AMESBURY — Even as residents along Lake Gardner grapple with how to control a lake bottom teeming with milfoil, an invasive species threatening to deplete the lake of oxygen and force native species into extinction, another invasive species with even greater ability to overtake the ecosystem has quietly emerged to threaten nearby Lake Attitash.
Members of the Lake Attitash Association were granted an emergency order from the Conservation Commission this week that will allow volunteers to fan out along Attitash's back river region this weekend to pluck a thriving crop of water chestnut while the weed is at a manageable stage of development.
"We are poised to begin an emergency eradication program," said conservation agent John Lopez. "Evidently these plants are just about ready to seed. I issued them an emergency certification to allow them to go in and pull these plants."
Lopez said the group is waiting for the weather to clear before heading out on the lake, and volunteers are needed.
"They have 30 days (per the order)," Lopez said. "They hope to do it as soon as the weather clears. They need to pull these things out this weekend."
If the flowering, floating plants are allowed to drop their seeds, as they typically do between mid-July and the beginning of August, the species could prove catastrophic for the lake environment.
"Water chestnut is highly invasive, and if left alone could take over our lake in a few short years," said LAA representative Katie Karatzas in her petition to the commission. "One acre of water chestnut can produce enough seeds to cover 100 acres the following year,"
The water chestnut, or Trapa natans, is a floating, leaved vine that forms a canopy over the surface of lakes and ponds where it takes root. It can become so dense in such a short period of time that it quickly impedes navigation on the body of water and restricts swimming and recreational fishing.
Instead of being a positive for local fish populations, however, the decomposing plant settles on the bottom of the water and snuffs out native plants that fish populations depend on. Over time, the weed reduces dissolved oxygen levels in the shallow portions of the lake, which further threatens fish populations.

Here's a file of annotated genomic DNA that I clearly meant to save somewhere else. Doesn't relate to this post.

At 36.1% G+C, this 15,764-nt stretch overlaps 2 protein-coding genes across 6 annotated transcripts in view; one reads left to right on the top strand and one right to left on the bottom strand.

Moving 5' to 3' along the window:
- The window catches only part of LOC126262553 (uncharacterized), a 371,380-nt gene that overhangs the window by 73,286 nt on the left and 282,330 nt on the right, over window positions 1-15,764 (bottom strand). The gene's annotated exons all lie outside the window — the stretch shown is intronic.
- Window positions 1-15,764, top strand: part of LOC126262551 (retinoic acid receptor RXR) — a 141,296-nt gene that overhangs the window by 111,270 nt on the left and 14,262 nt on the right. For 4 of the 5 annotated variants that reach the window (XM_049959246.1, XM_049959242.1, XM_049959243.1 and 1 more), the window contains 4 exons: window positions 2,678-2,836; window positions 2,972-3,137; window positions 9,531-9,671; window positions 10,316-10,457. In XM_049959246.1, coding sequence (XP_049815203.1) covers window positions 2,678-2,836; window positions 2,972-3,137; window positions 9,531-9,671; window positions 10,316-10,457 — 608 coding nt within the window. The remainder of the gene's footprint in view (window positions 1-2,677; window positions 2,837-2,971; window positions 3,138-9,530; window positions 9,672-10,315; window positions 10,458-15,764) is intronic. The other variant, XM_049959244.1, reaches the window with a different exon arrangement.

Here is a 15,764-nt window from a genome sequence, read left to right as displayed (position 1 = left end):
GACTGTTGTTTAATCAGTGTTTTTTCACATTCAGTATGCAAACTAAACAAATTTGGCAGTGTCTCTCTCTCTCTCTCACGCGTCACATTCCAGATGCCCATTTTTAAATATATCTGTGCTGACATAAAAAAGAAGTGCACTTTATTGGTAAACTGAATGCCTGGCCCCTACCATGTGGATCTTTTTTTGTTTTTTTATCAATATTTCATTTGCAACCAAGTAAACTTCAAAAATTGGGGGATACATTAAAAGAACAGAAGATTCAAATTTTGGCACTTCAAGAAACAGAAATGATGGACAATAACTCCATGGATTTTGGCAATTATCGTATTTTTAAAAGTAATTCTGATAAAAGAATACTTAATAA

The University of Maine Cooperative Extension reports an outbreak of the weed in Lake Champlain cost $3.7 million to eradicate over a period of 18 years.
"That's why people have to clean off their kayaks and their boats when they go from one water body to another, because it's a real nuisance," Lopez said. "It's rather aggressive."
The weed was found in the back-river section of the lake when the state Department of Conservation and Recreation hosted a weed identification class at the site on July 1. DCR Lakes and Ponds coordinator Jim Straub identified the species and helped Attitash volunteers understand the need for taking immediate action.
"The problem is at a manageable size right now," Karatzas said. "Water chestnut is an annual species, which reproduces only by seed ... . Persistent removal of the plant prior to seed drop can dramatically reduce the population over time. Each year will be less work until the weed is gone. Then we can take a proactive approach and simply monitor the lake a couple times each year."
Those with kayaks and canoes who are interested in helping the effort are urged to contact the Lake Attitash Association by e-mailing email@example.com.
"Our goal is to solicit volunteers to hand pull the weed as seen in the guide to hand pulling water chestnut," wrote Karatzas. "The volunteers will work from kayaks and canoes, dumping to a pontoon boat. The removed weeds will then be transported to a truck and brought to a local composting site."
For more information on water chestnut, visit Http://dnr.wi.gov/invasives/fact/wchestnut.htm.